After having proposed changes to the .ZA Alternative Dispute Resolution Regulations in December last year, the South African Minister of Telecommunications and Postal Services has, with effect from 10 November, amended the Regulations in some significant respects.
The amendment notice can be viewed here.
Many of the amendments appear to have been lifted from the UK DRS (the .uk dispute resolution system) and they are generally to be welcomed, although there is some uncertainty as to how some of the amendments will work in practice. It would appear that the SAIIPL Supplementary Procedure has not yet been updated to incorporate the changes and this will of course be required going forward.
Below is a summary of the amendments:
- Mandatory informal mediation to be run by the government domain name authority ZADNA introduced. If settlement reached, no complaint fees payable;
- The rebuttable presumption of an abusive registration if the registrant has been found to have made an abusive registration in three or more disputes in the previous 12 months has now been extended to the previous two years;
- The possible decisions that an adjudicator can reach have been expanded to include cancellation of the disputed domain name. Asking for this is of course risky, if you’re acting for the complainant, given that the domain will probably fall back into the pool of available domains;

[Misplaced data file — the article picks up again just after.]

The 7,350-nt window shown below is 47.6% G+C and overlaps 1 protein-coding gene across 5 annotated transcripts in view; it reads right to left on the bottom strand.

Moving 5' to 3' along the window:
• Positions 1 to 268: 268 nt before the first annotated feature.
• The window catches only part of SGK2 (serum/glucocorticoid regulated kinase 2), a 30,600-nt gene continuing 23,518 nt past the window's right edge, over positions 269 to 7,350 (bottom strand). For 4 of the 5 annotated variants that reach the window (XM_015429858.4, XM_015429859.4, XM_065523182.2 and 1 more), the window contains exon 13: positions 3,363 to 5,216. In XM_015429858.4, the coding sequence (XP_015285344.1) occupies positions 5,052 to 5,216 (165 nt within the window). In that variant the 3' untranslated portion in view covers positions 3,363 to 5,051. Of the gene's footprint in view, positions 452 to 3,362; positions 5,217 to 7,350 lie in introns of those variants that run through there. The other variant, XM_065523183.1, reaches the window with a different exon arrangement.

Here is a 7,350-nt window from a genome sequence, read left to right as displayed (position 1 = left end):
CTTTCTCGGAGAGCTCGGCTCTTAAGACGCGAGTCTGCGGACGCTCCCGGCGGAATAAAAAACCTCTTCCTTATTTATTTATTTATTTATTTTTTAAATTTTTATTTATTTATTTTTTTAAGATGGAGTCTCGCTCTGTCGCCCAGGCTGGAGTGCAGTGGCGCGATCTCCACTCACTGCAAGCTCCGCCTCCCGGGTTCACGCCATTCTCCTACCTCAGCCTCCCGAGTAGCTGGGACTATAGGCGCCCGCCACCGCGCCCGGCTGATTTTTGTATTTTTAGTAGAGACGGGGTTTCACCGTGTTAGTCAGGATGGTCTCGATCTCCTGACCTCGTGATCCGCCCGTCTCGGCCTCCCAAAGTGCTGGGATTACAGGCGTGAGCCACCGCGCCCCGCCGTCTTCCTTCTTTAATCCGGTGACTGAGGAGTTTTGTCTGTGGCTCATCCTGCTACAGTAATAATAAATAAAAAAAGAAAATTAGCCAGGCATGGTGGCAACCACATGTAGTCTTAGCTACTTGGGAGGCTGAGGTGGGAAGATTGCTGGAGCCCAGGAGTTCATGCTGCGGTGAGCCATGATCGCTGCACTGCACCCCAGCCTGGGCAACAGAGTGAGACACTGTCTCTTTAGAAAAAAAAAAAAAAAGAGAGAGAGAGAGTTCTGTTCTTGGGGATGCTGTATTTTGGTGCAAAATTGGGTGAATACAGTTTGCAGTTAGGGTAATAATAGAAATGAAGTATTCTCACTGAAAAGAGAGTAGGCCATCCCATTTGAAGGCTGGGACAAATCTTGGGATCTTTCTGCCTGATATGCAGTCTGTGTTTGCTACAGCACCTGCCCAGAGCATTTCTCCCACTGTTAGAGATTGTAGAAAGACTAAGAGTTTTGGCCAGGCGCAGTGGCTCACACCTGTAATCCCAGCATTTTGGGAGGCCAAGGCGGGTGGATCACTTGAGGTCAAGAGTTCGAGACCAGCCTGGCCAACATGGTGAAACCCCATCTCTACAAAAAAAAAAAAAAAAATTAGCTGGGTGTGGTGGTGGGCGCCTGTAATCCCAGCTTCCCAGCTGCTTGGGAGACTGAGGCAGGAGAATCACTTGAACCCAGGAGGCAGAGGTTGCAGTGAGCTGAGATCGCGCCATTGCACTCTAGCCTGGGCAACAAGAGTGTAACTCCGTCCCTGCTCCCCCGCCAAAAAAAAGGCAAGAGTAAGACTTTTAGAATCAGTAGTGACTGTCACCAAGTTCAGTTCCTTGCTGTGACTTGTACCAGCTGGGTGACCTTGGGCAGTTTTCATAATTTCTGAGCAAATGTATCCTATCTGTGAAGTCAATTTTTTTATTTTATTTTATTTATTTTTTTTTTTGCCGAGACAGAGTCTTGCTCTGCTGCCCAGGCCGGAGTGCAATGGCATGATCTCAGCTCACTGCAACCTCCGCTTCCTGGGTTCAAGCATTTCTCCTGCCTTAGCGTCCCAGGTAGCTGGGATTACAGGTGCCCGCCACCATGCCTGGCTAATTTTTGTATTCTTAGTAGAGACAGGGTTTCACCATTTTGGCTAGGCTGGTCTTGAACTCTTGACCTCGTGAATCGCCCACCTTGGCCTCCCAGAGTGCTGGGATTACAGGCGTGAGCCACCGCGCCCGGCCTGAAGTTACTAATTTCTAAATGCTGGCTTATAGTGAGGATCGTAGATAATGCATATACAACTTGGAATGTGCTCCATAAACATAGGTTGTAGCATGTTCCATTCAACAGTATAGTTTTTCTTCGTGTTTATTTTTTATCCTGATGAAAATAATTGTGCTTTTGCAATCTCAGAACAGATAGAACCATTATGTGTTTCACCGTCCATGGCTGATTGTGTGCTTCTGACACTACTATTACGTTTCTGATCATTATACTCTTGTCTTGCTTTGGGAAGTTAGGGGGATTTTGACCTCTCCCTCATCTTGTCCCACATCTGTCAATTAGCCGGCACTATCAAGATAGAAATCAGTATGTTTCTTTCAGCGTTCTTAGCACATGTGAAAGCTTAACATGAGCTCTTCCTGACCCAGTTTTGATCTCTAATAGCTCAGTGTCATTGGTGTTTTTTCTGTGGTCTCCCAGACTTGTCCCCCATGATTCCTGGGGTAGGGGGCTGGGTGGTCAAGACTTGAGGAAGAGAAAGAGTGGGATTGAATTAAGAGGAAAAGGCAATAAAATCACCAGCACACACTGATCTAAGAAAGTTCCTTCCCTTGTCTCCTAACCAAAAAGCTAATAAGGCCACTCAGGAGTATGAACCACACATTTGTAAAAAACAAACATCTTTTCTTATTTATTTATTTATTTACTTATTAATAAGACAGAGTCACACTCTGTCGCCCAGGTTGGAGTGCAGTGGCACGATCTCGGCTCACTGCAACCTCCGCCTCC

- A real penalty for reverse domain name hijacking has been provided. If three disputes by the same complainant have been refused within a period of two years on the basis of reverse domain name hijacking, the provider will not accept any further complaints from that complainant for a period of two years except on good cause shown;
- The confusion created by requiring a commissioner of oaths to attest to the pleadings in countries where there is no such office has been remedied;
- If the registrant does not respond to a complaint then a summary decision must be issued with 50% of the complaint fee being refunded. A summary decision is not defined but will presumably have the same meaning as in the context of the UK DRS, being a short decision without full written reasons;
- A period in which to file a statement of intention to appeal has now been provided, being four days after receipt of a decision; and
- If legal proceedings are instituted during a dispute, the adjudicator must proceed to decide the dispute if the adjudicator has already been appointed once the proceedings are instituted.
Written by Jeremy Speres, Partner, Spoor & Fisher